This is a fast-running novel of gamers gone bad in near-future Glasgow. As usual, Stross can write technobabble for the techies -- his picture of distributed virtual worlds, used for everything from RPGs and LARPs to police work, is entirely convincing -- even when an odd sort of crime sets both the gamers and the cops digging into the programmers, development houses, and venture capital firms that make it all go. Where it all goes, unsurprisingly, is to hell in a handbasket.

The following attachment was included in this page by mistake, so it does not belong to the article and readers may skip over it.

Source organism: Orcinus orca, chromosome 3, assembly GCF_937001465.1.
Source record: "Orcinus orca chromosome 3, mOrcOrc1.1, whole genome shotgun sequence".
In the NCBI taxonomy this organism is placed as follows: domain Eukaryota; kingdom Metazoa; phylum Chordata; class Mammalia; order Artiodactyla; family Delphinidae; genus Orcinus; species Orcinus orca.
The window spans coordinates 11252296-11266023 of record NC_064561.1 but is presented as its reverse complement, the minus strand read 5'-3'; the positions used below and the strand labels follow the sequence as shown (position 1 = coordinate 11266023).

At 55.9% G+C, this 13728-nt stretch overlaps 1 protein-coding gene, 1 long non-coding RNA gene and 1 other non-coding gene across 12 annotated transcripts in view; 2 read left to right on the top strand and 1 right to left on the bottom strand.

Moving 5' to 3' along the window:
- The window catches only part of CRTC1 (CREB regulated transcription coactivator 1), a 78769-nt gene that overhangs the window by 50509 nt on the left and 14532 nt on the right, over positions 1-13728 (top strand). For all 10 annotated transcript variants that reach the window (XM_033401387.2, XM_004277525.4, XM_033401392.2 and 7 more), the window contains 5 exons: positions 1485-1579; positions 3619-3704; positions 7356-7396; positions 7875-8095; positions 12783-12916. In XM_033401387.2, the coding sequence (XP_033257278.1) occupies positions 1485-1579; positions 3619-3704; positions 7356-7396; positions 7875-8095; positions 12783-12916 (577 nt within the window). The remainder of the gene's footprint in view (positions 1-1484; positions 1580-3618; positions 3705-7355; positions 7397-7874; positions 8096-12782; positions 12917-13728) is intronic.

The second-person storytelling did not bother me. (Mind you, as I said, I'm used to that sort of thing; it may bother you more.) There are several narrators, but they're distinct enough that the trick rapidly became transparent. Stross uses it essentially the same as first-person prose. I don't think it would be a very different novel if it were in first person. In other words, it's just a style thing, and it works for me.